What data were used to reveal these qualities?
Centers at the top of the Best Hospitals rankings had very high reputations among diabetes specialists who responded to U.S. News surveys over the last three years asking where they would send their most difficult diabetes patients if money and geography were not considerations. Almost two-thirds of the physicians, for example, nominated the Mayo Clinic and almost half named Massachusetts General Hospital. Beyond the top 10 hospitals or so, however, reputation wasn't that important. Ten of the 50 ranked hospitals didn't get a single nomination. What put them in the rankings were low death rates (generally at least one-third below the expected rate for patients with serious diabetic conditions and other endocrine disorders after taking into account the patients' condition when they were admitted and other risk factors), strong nursing standards (more than half are "Nurse Magnet" hospitals, formally recognized by the American Nurses Credentialing Center for their high-quality nursing care), and a full roster of patient services that U.S. News has defined as important (such as wound-management services, which are of special significance to diabetics because of skin problems and nerve damage).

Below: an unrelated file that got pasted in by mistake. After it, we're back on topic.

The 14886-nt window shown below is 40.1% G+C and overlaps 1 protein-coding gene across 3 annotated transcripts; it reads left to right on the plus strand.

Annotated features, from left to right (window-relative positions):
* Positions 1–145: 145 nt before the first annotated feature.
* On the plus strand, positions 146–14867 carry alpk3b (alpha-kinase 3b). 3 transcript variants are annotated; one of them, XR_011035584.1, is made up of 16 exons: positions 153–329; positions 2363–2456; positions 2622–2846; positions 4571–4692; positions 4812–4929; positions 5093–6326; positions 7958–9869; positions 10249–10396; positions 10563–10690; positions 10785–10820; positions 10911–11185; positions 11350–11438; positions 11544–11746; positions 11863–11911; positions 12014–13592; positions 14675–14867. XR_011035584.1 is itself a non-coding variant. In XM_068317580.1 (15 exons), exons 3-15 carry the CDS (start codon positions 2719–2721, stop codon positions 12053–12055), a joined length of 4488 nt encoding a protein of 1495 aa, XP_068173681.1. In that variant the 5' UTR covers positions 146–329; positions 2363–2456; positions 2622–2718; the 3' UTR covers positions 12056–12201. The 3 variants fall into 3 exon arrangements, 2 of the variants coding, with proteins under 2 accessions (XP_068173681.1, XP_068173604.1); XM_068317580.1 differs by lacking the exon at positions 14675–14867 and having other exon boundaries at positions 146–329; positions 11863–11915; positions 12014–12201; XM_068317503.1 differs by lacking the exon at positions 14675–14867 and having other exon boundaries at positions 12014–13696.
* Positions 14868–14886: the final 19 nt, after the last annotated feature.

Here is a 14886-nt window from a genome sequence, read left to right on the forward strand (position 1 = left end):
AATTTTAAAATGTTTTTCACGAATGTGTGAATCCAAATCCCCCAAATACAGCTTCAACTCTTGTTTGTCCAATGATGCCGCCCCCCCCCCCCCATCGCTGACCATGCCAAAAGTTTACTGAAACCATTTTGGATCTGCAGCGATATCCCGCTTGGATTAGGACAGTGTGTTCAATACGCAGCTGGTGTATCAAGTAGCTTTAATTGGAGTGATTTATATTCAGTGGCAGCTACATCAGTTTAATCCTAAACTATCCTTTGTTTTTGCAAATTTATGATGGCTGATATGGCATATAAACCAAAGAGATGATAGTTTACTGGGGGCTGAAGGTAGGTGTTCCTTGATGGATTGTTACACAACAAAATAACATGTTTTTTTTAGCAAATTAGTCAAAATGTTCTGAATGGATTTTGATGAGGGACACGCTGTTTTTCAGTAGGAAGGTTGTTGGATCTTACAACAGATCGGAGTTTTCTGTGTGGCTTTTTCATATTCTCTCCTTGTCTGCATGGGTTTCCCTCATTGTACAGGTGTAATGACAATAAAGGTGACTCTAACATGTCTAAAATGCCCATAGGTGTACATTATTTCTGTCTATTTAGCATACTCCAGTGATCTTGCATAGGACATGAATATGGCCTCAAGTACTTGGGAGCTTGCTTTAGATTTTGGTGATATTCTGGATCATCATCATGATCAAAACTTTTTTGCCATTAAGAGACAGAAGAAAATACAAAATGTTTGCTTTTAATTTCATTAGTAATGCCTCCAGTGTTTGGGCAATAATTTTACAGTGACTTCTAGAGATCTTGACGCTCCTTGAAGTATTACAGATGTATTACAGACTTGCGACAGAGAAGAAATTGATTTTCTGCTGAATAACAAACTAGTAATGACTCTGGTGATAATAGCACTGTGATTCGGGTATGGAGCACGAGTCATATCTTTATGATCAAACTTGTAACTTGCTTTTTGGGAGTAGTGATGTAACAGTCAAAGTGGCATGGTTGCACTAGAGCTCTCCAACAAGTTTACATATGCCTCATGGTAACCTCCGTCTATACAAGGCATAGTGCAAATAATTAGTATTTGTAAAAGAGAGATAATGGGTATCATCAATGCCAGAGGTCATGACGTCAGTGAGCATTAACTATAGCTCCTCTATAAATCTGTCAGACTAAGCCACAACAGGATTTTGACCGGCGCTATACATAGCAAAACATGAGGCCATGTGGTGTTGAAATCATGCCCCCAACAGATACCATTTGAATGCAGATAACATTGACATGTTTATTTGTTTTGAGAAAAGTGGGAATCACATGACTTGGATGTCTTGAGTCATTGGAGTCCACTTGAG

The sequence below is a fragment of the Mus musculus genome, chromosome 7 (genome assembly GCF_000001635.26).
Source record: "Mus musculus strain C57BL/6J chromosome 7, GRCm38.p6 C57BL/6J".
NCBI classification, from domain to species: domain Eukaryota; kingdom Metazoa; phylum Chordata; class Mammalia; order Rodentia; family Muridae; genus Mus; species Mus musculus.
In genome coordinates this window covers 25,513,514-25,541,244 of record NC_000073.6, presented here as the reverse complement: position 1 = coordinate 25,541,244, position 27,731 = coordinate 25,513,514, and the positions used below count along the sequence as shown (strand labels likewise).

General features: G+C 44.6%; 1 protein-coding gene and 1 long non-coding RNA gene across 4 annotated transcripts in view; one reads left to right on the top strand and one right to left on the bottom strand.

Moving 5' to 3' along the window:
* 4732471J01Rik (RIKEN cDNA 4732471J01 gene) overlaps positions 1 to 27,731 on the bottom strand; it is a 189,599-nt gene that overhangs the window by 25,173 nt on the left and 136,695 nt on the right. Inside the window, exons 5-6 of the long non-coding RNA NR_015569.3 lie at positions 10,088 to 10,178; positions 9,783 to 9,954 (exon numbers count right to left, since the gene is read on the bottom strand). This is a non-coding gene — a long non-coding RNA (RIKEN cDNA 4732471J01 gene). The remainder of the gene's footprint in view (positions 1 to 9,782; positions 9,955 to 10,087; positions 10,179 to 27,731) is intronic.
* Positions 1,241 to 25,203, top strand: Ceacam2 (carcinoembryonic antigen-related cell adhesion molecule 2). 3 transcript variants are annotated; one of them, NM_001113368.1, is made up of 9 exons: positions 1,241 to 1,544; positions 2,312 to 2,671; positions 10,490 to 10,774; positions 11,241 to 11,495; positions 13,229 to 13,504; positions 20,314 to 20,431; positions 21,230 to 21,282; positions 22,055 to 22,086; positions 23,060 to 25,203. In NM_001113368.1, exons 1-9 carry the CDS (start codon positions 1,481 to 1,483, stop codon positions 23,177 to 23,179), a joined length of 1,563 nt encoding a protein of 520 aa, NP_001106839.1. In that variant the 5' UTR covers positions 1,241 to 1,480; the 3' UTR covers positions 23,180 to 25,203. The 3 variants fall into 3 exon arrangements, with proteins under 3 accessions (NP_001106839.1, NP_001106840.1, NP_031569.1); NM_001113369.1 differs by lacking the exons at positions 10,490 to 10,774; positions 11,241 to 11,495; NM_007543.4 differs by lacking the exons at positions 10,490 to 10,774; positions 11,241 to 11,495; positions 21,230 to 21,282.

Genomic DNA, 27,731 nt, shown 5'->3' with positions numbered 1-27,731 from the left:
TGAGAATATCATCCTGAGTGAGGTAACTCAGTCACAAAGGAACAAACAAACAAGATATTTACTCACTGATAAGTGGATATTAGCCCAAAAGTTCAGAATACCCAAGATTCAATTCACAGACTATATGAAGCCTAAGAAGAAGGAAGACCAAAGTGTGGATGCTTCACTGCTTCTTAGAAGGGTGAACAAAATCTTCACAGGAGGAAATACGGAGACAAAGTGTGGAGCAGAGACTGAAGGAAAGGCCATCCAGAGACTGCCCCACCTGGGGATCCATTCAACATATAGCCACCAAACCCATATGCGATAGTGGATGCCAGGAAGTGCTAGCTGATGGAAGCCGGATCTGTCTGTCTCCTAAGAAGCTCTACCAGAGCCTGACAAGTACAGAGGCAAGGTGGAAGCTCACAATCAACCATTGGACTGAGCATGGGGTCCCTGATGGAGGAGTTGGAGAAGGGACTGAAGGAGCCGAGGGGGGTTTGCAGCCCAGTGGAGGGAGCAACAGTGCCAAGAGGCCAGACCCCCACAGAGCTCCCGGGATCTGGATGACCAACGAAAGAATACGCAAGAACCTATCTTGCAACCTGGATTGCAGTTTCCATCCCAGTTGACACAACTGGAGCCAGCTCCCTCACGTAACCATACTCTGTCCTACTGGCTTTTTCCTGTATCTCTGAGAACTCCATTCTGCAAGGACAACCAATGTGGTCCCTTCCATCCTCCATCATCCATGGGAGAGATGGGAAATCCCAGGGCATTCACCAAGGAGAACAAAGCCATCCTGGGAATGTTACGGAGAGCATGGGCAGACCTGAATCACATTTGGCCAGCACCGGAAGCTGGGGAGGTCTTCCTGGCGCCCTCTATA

How will I know if I need one of these hospitals?
Such a moment might involve a decision that affects your quality of life. About 70,000 diabetics a year, for example, have a foot or leg amputated because of impaired circulation, infection, or other causes. To put it another way, doctors tell nearly 200 diabetic patients on a typical day that amputation is necessary. But the best hospitals for diabetics are less likely to deliver that message. They are more experienced in restoring circulation or at finding other ways to preserve the limb. Top diabetes centers are also better than others at identifying and treating complications before drastic measures like amputation are necessary. Someone whose diabetes is unusually hard to control or whose heart, circulatory, or other diabetes-related complications are progressing might want a consult at a ranked facility within a reasonable distance from home. That shouldn't be overly difficult in most parts of the country. The 50 U.S. News-ranked diabetes hospitals are in 35 different cities across 29 states and the District of Columbia.
Can I get into a ranked hospital?
Almost always. Patients can often do it themselves by calling a patient referral number or sending an E-mail; information on both will be on the hospital's website. You should first check to see if your health insurance carrier will cover the cost. If there is any doubt, your physician should make the referral. He can deal with push back from a health insurer better than you can—he's used to it.